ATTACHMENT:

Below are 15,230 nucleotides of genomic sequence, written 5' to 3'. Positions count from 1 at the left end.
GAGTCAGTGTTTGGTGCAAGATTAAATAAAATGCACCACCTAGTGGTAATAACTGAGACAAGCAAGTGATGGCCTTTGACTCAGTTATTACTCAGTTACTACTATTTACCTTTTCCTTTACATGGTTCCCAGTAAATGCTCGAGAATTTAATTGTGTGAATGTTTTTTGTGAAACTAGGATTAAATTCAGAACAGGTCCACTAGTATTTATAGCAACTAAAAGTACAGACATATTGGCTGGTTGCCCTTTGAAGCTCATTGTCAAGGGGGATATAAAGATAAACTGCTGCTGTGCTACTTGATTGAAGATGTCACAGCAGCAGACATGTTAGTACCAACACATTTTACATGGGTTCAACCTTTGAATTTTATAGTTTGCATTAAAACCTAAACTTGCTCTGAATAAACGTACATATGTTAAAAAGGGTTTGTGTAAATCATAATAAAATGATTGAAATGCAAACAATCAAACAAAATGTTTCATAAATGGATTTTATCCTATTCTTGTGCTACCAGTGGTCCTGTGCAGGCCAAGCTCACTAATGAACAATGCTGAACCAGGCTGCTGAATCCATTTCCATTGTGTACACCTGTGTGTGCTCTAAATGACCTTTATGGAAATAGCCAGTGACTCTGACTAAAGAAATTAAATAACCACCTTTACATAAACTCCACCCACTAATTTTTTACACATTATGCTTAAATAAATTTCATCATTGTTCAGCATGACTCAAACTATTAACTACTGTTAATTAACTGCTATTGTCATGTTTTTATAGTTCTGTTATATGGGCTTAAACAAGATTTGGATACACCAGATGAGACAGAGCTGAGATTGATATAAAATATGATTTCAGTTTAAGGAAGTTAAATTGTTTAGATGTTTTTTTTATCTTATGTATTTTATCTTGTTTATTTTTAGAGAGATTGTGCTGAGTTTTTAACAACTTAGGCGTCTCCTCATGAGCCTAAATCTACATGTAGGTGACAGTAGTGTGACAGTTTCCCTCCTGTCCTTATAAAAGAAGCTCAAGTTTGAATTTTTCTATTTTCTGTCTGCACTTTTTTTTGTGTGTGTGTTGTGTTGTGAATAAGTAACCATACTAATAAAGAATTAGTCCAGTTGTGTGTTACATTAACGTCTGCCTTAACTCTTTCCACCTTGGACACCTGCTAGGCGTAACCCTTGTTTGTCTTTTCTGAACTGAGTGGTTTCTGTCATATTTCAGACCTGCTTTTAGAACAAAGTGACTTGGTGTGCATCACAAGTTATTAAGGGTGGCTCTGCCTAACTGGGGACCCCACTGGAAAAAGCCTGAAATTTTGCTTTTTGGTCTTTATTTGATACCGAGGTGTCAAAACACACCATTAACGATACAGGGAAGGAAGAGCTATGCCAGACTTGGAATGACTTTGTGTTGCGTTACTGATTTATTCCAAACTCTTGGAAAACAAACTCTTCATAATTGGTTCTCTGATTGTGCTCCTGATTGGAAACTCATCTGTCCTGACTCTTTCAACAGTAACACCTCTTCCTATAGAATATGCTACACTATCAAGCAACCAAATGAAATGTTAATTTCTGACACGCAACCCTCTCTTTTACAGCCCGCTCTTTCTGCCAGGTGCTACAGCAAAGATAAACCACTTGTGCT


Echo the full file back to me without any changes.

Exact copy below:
Below are 15,230 nucleotides of genomic sequence, written 5' to 3'. Positions count from 1 at the left end.
GAGTCAGTGTTTGGTGCAAGATTAAATAAAATGCACCACCTAGTGGTAATAACTGAGACAAGCAAGTGATGGCCTTTGACTCAGTTATTACTCAGTTACTACTATTTACCTTTTCCTTTACATGGTTCCCAGTAAATGCTCGAGAATTTAATTGTGTGAATGTTTTTTGTGAAACTAGGATTAAATTCAGAACAGGTCCACTAGTATTTATAGCAACTAAAAGTACAGACATATTGGCTGGTTGCCCTTTGAAGCTCATTGTCAAGGGGGATATAAAGATAAACTGCTGCTGTGCTACTTGATTGAAGATGTCACAGCAGCAGACATGTTAGTACCAACACATTTTACATGGGTTCAACCTTTGAATTTTATAGTTTGCATTAAAACCTAAACTTGCTCTGAATAAACGTACATATGTTAAAAAGGGTTTGTGTAAATCATAATAAAATGATTGAAATGCAAACAATCAAACAAAATGTTTCATAAATGGATTTTATCCTATTCTTGTGCTACCAGTGGTCCTGTGCAGGCCAAGCTCACTAATGAACAATGCTGAACCAGGCTGCTGAATCCATTTCCATTGTGTACACCTGTGTGTGCTCTAAATGACCTTTATGGAAATAGCCAGTGACTCTGACTAAAGAAATTAAATAACCACCTTTACATAAACTCCACCCACTAATTTTTTACACATTATGCTTAAATAAATTTCATCATTGTTCAGCATGACTCAAACTATTAACTACTGTTAATTAACTGCTATTGTCATGTTTTTATAGTTCTGTTATATGGGCTTAAACAAGATTTGGATACACCAGATGAGACAGAGCTGAGATTGATATAAAATATGATTTCAGTTTAAGGAAGTTAAATTGTTTAGATGTTTTTTTTATCTTATGTATTTTATCTTGTTTATTTTTAGAGAGATTGTGCTGAGTTTTTAACAACTTAGGCGTCTCCTCATGAGCCTAAATCTACATGTAGGTGACAGTAGTGTGACAGTTTCCCTCCTGTCCTTATAAAAGAAGCTCAAGTTTGAATTTTTCTATTTTCTGTCTGCACTTTTTTTTGTGTGTGTGTTGTGTTGTGAATAAGTAACCATACTAATAAAGAATTAGTCCAGTTGTGTGTTACATTAACGTCTGCCTTAACTCTTTCCACCTTGGACACCTGCTAGGCGTAACCCTTGTTTGTCTTTTCTGAACTGAGTGGTTTCTGTCATATTTCAGACCTGCTTTTAGAACAAAGTGACTTGGTGTGCATCACAAGTTATTAAGGGTGGCTCTGCCTAACTGGGGACCCCACTGGAAAAAGCCTGAAATTTTGCTTTTTGGTCTTTATTTGATACCGAGGTGTCAAAACACACCATTAACGATACAGGGAAGGAAGAGCTATGCCAGACTTGGAATGACTTTGTGTTGCGTTACTGATTTATTCCAAACTCTTGGAAAACAAACTCTTCATAATTGGTTCTCTGATTGTGCTCCTGATTGGAAACTCATCTGTCCTGACTCTTTCAACAGTAACACCTCTTCCTATAGAATATGCTACACTATCAAGCAACCAAATGAAATGTTAATTTCTGACACGCAACCCTCTCTTTTACAGCCCGCTCTTTCTGCCAGGTGCTACAGCAAAGATAAACCACTTGTGCT